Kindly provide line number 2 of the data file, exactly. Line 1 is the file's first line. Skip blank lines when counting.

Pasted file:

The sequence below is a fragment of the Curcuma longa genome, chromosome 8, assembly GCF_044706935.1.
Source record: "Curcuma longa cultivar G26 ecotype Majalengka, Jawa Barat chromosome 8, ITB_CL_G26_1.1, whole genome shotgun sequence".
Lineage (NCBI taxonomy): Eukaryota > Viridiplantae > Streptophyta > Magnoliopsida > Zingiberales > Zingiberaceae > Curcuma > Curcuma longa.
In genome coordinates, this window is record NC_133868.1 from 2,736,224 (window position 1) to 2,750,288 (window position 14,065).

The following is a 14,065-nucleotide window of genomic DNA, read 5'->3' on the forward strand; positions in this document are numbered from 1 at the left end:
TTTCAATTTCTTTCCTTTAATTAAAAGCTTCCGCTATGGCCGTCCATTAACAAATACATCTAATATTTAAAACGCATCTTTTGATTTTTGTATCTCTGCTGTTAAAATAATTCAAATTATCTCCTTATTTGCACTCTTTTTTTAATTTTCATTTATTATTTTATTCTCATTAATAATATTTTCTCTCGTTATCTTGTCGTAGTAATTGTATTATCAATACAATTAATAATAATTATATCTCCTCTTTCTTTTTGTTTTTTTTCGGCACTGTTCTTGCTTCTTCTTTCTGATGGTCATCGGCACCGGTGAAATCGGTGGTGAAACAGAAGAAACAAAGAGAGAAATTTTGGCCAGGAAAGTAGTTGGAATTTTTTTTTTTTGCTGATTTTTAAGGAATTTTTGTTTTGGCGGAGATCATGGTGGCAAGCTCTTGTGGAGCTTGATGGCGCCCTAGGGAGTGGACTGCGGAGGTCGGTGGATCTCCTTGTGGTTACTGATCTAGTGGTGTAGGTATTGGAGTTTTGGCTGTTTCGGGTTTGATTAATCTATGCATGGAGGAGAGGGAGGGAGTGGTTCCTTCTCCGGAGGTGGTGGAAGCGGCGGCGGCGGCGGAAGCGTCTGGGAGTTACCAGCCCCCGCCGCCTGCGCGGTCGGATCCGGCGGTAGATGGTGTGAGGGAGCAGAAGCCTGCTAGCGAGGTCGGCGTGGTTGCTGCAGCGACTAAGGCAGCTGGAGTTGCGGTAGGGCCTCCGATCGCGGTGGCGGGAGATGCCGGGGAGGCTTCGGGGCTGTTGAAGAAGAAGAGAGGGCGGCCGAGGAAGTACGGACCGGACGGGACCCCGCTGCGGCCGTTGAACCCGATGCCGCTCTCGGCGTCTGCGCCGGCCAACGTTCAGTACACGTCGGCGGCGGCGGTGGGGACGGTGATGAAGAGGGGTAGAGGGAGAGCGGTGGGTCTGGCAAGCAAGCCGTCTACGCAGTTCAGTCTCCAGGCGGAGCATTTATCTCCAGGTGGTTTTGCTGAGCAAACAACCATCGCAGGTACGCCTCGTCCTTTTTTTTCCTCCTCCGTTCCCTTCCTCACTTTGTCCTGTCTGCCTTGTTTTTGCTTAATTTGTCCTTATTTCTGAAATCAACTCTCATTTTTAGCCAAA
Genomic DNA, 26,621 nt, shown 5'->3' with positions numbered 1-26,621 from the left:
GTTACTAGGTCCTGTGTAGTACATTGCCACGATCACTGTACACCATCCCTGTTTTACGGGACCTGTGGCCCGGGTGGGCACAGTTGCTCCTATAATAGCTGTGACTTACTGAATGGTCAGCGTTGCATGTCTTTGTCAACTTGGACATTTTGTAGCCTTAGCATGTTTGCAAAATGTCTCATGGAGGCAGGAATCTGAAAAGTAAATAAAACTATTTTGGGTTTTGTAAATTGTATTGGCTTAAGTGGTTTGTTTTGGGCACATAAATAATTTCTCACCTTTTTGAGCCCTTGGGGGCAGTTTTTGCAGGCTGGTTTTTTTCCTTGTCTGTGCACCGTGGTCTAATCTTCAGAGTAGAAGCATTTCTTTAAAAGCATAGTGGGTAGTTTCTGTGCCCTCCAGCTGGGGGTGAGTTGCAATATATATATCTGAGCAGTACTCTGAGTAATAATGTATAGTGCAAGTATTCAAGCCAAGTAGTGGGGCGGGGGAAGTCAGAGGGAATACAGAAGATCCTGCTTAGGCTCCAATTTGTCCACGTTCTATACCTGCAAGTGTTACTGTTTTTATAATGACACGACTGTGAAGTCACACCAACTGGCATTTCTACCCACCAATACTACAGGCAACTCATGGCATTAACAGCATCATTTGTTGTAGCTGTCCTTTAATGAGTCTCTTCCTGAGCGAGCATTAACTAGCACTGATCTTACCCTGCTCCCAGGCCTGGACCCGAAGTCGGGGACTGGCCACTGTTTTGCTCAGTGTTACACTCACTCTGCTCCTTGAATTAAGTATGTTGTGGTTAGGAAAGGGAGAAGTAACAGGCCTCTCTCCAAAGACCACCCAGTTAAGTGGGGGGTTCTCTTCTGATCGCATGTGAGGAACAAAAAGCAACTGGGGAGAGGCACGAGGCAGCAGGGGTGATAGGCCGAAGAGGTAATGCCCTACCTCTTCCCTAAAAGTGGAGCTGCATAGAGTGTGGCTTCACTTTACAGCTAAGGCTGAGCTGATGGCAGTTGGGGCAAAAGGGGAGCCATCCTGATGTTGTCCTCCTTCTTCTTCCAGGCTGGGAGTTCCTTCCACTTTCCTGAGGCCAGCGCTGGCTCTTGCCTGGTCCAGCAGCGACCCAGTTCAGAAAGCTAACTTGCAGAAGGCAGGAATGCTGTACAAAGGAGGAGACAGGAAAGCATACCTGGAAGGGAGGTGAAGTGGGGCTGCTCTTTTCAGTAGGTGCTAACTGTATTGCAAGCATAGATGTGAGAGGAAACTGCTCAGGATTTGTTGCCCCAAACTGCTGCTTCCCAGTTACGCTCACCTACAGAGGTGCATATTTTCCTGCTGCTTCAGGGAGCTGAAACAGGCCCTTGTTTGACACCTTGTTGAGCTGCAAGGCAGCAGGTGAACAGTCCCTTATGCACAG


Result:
Source record: "Curcuma longa cultivar G26 ecotype Majalengka, Jawa Barat chromosome 8, ITB_CL_G26_1.1, whole genome shotgun sequence".